1971. ‘71. Ekattor. Is it a number? A word? A history? To any Bangladeshi, it embodies the pride of our nation, the struggle for our independence, the pain of loss, the humiliation of being violated, the joy of victory.
The events leading up to ’71 were documented almost entirely by local photographers. It was a story that international media neither knew nor was interested in. The crackdown in the night of the 25th March went barely recorded. For local photographers it was too dangerous to be out there with a camera. A few foreign journalists managed to sneak out or film through the windows of Hotel Intercontinental. They provided the only tangible record of those fateful hours. Others, who recorded those moments, were amateurs who took exceptional risks in preserving the only visual records of the atrocities.
Missing are the subtle nuanced observations of ordinary people, trying to survive, the euphoria and hope of an expectant nation being replaced overnight by the terror of living under occupation. Missing also are photographs that should be here, yet are not, by photographers who have passed away, their archives untraceable. Images have been lost. In once instance the photographer, unwilling to hand it over to a nation not concerned enough to preserve the most heroic moments of its history, hurt and impoverished, destroyed his negatives.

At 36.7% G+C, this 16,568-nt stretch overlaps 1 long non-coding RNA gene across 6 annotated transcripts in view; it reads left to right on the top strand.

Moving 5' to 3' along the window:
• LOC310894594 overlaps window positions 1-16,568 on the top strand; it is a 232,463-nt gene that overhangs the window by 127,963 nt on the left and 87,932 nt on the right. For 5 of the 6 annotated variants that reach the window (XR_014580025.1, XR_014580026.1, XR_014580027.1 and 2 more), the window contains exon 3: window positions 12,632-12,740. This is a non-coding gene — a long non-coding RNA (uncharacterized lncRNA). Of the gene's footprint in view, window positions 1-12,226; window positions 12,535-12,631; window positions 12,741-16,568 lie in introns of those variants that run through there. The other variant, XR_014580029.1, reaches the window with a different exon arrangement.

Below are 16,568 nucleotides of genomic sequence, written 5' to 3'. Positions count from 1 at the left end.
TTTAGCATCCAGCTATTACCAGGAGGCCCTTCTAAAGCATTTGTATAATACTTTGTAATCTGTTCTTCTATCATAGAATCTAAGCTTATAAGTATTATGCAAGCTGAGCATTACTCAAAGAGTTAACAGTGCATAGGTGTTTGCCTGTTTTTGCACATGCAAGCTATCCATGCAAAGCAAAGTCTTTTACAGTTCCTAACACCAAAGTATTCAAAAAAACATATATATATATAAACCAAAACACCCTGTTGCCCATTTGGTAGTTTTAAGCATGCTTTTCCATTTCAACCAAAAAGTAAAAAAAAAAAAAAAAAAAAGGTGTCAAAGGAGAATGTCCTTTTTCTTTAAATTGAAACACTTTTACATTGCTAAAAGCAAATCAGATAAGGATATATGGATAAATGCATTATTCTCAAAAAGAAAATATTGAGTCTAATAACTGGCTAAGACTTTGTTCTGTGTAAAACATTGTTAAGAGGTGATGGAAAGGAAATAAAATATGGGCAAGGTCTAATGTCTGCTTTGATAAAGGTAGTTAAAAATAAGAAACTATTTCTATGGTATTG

An incredible list of talented and deeply dedicated photographers responded to one of the greatest humanitarian crises of recent times. Their documents are an indictment of those who caused the pain, and the ones who let it happen. It is a tribute to those who abandoned all for the sake of greater good.
Has ‘71 indeed brought liberation to the women and men who toil on our land? To the garment workers and migrant labourers who bolster our economy, but struggle to meet basic needs. Does ’71 only mean freedom for some?
The preservation of these documents remains of crucial importance. Memories and emulsions both fade with time. We owe it to future generations to retain what exists of the only material evidence of our glorious past. We need them to remind the world. “Never, no never again”.